Cells display a large variety of shapes when plated in classical culture conditions despite their belonging to a common cell type. These shapes are transitory, since cells permanently disassemble and reassemble their cytoskeleton while moving. Adhesive micropatterns are commonly used to confine cell shape within a given geometry. In addition the micropattern can be designed so as to impose cells to spread upon adhesive and nonadhesive areas. Modulation of the pattern geometry allows the analysis of the mechanisms governing the determination of cell shape in response to external adhesive conditions. In this study, we show that the acquisition of cell shape follows two stages where initially the cell forms contact with the micropattern. Here, the most distal contacts made by the cell with the micropattern define the apices of the cell shape. Then secondly, the cell borders that link two apices move so as to minimise the distance between the two apices. In these cell borders, the absence of an underlying adhesive substrate is overcome by stress fibres forming between the apices, which in turn are marked by an accumulation of focal adhesions. By inhibiting myosin function, cell borders on nonadhesive zones become more concave, suggesting that the stress fibres work against the membrane tension in the cell border. Moreover, this suggested that traction forces are unevenly distributed in stationary, nonmigrating, cells. By comparing the stress fibres in cells with one, two, or three nonadherent cell borders it was reasoned that stress fibre strength is inversely proportional to number. We conclude that cells of a given area can generate the same total sum of tractional forces but that these tractional forces are differently spaced depending on the spatial distribution of its adherence contacts.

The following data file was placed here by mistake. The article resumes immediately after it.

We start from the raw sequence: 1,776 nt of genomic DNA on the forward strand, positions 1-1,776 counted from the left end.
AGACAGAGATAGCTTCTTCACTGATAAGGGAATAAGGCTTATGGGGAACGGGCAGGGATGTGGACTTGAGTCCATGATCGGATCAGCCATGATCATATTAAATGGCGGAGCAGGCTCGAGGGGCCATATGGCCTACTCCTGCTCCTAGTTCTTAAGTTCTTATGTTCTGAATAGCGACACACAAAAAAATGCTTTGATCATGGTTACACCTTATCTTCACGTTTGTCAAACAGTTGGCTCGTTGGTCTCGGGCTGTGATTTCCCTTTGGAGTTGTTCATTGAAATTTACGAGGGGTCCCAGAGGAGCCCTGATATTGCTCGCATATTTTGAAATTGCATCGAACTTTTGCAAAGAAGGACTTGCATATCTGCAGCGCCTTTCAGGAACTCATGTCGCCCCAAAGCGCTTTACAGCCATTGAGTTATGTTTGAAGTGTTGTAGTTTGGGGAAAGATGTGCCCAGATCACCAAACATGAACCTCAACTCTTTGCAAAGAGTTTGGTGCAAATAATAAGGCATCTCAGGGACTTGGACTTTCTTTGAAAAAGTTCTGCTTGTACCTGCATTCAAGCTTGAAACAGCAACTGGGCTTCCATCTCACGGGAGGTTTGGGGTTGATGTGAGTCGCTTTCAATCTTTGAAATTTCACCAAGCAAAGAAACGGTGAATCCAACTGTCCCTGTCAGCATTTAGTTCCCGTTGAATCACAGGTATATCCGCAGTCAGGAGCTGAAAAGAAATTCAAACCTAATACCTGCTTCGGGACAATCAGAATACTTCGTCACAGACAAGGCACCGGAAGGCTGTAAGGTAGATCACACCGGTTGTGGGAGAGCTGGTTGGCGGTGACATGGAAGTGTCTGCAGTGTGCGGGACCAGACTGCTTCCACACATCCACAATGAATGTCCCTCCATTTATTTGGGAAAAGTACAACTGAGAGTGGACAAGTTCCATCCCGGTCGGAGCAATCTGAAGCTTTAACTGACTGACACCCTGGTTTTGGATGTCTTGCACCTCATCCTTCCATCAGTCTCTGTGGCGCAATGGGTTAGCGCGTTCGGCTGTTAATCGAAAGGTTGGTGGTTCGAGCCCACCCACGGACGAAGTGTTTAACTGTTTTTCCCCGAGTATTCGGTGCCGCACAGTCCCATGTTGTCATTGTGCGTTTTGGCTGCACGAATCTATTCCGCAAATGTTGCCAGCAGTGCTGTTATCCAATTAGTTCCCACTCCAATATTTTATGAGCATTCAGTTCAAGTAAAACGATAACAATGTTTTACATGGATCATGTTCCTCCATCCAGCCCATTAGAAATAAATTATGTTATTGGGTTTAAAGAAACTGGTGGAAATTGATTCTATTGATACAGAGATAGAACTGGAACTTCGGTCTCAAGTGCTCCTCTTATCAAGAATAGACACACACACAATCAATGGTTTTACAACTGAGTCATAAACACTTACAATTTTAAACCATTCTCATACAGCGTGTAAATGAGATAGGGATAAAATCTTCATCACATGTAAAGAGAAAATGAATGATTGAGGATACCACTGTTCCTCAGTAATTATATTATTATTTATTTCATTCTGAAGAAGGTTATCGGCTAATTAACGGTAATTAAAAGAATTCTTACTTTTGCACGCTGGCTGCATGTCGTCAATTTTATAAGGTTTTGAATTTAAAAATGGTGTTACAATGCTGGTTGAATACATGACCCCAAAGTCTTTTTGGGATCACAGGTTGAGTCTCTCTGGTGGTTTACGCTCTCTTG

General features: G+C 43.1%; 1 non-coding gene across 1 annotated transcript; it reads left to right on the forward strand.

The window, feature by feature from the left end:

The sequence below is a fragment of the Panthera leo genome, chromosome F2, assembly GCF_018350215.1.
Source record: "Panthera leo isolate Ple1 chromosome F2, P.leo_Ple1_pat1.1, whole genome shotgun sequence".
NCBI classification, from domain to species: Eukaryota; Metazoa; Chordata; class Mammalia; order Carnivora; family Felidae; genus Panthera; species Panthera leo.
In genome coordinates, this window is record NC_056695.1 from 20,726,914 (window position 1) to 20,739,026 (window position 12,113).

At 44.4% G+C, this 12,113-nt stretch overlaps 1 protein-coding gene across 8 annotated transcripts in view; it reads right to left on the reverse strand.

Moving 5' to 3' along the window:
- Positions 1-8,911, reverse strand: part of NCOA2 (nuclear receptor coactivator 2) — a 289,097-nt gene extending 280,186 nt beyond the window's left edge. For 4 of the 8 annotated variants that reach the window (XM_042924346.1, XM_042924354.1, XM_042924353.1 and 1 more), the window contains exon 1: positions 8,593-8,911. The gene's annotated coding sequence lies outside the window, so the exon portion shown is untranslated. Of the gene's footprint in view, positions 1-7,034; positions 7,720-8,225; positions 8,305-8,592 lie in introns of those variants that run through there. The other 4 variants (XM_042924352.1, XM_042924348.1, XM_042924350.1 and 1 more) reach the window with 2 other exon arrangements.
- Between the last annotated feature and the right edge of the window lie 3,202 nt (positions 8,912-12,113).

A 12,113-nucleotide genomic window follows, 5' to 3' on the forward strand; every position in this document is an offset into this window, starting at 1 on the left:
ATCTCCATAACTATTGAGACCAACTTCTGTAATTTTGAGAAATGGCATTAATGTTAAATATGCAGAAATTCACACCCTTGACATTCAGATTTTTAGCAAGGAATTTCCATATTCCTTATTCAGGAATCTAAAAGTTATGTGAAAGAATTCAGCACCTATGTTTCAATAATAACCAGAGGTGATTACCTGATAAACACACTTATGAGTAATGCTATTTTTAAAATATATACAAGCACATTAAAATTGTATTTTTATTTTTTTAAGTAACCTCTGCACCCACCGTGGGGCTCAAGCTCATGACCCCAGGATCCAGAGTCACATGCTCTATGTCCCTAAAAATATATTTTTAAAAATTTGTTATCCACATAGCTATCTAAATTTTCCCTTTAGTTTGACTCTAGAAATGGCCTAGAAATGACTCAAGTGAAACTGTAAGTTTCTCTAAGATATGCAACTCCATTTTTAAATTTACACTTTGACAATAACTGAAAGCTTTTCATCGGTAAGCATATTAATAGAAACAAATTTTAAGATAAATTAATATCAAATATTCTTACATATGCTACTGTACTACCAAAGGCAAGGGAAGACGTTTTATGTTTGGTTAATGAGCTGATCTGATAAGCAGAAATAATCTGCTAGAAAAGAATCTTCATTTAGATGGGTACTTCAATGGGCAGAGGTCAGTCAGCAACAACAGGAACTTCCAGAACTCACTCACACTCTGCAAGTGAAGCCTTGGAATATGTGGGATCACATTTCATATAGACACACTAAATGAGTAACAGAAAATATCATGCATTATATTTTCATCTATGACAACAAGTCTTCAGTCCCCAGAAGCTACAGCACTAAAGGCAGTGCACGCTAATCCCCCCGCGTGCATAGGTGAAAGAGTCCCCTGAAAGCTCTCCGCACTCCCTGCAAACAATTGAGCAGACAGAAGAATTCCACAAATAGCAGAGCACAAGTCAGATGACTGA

Copyright 2006 Wiley-Liss, Inc.